Tuesday, February 27, 2007

Depressing Nigerian politics, dreaming of white shirts,city life,supporting a bro & Ayoke slips away

I haven't posted on here in a while, partly because I've been so depressed by what's going on in the political space in Nigeria. A couple of months to the elections, concerns are already being raised about the credibility of the voter list, the dubious EFCC blacklist of people who are involved in corruption, including someone who has never held any public office but whose main crime seems to be that he is running against Obasanjo's daughter, and so on and so forth. I went against my better judgement to listen to Atiku at Chatham House, partly because I'd had a phone call from my mother, who is usually very skeptical of politicians (and especially Nigerian politicians) urging me to go, because in her words, "What they are doing to that man is so blatantly unjust" On getting there, I was struck by the polarization that was palpable in the audience. You were either for or against Atiku and they were no shades of grey. I looked at Tom Ikimi, Abacha's erstwhile Foreign Minister (immortalized in an irreverent advert sung to the tune of the TomTom sweet advert) as "the big fat man wey no get sense, na TomTom, im name na TomTom" during his glory days when he traversed international capitals defending Abacha's regime and cringed at being on the same side. Then I asked Akin Osuntokun (Obasanjo's political adviser) why Atiku had not been charged for the many crimes he was said to have committed. His response "There are so many charges against him" "Where have they been filed?" His response "Get out of here, you are a stooge, you are the people destroying Nigeria" So I slunk out of the venue, sideless and sank into a depression not helped by reading some of the pearls from the current campaign- Obasanjo on why the Igbo should vote for his party- "Any pikin wey Igbo woman born for me, I take am". Right, so acknowledging paternity of his children born to Igbo women is a really good reason to vote for his party. Then at another rally "The people who say Yaradua is not well, it is their heads that are not well" Charming. Two months to the elections, very little about what people will actually do to tackle Nigeria's numerous problems but lots of invective.....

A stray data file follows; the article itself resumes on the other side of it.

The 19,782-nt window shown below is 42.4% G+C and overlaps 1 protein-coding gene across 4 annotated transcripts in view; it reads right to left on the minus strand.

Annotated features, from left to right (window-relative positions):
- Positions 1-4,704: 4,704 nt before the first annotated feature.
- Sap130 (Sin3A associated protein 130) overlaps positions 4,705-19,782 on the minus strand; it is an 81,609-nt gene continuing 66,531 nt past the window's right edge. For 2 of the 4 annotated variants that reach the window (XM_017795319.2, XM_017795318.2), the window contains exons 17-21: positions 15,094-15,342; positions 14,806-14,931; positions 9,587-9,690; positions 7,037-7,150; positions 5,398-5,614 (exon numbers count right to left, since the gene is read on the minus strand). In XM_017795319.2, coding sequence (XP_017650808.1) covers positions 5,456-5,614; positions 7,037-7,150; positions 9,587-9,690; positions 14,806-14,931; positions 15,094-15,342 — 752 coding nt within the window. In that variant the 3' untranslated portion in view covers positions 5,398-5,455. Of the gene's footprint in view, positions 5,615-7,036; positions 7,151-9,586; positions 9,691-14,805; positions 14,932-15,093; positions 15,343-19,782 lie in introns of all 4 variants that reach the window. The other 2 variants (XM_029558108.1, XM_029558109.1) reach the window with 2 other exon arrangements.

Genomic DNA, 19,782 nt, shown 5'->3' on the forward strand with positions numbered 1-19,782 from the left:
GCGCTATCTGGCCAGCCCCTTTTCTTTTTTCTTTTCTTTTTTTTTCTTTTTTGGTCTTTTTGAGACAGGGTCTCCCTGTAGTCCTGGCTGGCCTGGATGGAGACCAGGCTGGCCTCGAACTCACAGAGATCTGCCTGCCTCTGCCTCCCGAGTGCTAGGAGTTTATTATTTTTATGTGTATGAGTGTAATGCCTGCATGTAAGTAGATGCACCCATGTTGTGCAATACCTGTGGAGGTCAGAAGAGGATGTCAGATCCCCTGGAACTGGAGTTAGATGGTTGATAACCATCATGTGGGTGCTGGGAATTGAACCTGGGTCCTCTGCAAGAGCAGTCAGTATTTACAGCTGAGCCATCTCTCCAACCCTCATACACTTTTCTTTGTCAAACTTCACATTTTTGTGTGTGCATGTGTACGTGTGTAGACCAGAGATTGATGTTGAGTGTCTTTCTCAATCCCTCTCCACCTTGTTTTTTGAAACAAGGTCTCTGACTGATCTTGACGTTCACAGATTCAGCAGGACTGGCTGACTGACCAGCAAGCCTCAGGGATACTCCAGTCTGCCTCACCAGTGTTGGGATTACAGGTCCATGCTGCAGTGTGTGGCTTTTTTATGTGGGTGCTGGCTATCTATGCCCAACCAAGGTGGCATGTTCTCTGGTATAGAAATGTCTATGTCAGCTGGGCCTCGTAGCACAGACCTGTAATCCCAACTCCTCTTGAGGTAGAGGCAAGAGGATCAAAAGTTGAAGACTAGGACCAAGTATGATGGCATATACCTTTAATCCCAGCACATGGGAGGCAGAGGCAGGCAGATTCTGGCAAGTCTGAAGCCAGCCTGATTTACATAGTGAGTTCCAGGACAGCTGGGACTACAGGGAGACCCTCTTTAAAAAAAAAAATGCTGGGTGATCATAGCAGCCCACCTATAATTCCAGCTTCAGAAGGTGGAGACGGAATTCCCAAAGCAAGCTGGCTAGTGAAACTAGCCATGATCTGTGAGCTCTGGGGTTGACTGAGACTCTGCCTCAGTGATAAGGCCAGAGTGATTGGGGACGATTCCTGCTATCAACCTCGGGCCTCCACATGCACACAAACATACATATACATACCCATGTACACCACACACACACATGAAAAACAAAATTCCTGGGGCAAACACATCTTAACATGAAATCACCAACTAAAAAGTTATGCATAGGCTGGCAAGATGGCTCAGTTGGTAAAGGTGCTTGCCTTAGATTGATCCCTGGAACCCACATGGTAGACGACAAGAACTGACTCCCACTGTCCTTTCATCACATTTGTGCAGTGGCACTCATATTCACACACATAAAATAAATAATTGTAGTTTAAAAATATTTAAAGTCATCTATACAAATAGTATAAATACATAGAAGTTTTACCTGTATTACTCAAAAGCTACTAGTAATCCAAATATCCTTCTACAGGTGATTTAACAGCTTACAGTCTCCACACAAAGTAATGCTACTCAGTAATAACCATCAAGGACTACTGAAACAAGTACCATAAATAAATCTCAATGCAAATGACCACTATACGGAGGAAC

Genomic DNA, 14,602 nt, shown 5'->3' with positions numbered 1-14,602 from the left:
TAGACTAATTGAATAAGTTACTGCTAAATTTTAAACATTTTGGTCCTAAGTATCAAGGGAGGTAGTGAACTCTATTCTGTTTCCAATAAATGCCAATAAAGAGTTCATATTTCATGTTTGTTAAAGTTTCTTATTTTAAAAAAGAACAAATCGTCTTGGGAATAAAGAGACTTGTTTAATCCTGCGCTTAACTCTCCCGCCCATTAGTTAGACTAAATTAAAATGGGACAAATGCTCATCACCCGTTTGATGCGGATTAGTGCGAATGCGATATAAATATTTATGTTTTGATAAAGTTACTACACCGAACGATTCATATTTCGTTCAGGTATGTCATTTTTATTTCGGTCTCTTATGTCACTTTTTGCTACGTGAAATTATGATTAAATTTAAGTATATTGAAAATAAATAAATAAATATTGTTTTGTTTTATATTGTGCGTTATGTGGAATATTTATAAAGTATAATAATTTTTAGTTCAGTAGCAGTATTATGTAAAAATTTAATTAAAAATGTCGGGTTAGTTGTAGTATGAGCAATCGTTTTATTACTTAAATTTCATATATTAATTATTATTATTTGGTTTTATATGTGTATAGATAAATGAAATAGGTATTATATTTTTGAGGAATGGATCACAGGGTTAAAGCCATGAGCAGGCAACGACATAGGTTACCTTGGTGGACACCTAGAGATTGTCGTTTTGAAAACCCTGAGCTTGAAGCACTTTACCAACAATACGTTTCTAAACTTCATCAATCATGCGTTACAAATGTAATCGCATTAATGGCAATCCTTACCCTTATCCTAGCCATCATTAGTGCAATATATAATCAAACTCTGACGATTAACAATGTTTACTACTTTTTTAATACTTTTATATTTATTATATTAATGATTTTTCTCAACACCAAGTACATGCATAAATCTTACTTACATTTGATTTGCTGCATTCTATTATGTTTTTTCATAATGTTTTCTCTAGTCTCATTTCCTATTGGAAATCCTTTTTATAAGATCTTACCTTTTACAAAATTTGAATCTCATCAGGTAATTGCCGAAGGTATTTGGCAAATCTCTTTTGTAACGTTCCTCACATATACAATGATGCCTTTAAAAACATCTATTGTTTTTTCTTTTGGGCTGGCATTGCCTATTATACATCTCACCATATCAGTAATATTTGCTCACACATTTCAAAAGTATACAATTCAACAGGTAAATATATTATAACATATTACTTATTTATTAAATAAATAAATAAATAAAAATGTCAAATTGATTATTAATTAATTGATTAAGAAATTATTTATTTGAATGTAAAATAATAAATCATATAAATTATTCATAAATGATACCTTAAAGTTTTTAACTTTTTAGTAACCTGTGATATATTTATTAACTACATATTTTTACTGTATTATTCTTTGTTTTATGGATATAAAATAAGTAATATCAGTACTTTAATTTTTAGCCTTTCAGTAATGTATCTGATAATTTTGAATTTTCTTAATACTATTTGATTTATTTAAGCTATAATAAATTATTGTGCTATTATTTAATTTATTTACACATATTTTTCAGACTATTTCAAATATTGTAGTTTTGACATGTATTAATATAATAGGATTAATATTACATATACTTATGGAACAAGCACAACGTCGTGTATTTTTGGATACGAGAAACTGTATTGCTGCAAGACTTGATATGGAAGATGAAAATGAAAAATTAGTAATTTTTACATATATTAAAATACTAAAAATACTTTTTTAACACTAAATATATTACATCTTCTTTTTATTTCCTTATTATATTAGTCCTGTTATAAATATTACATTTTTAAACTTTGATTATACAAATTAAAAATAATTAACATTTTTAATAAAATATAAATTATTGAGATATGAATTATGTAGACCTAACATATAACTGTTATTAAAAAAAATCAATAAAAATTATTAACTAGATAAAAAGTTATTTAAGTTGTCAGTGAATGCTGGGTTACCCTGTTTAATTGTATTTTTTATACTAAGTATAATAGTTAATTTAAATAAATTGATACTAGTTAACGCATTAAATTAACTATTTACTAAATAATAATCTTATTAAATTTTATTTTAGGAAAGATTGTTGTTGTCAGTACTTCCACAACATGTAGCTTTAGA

Today walking to work, I bumped into a young man in a dazzling white shirt which took me back to my secondary school days. Someone had had the bright idea of making the school uniform for a bunch of active youth in a humid tropical setting white. So a large part of my time was spent soaking my uniforms in gallons of Parozone bleach (remember the white plastic bottles, anyone) and scrubbing at the collars and cuffs of my white shirt and the ends of the trousers until my eleven year old hands were blistered. I never quite managed that feat, and sooner or later, the pristine white shirts and trousers that my mother lovingly had made each new school year ended up nearer grey and cream than white. For some reason, seeing that young man in his gleaming white shirt which stood out against the coffee brown colour of his skin took me straight back to those years and watching enviously as the day students, who presumably had their uniforms laundered marched up the dais week after week to collect the prizes for neatest uniform....I'm still traumatized, I don't think I own a single white shirt now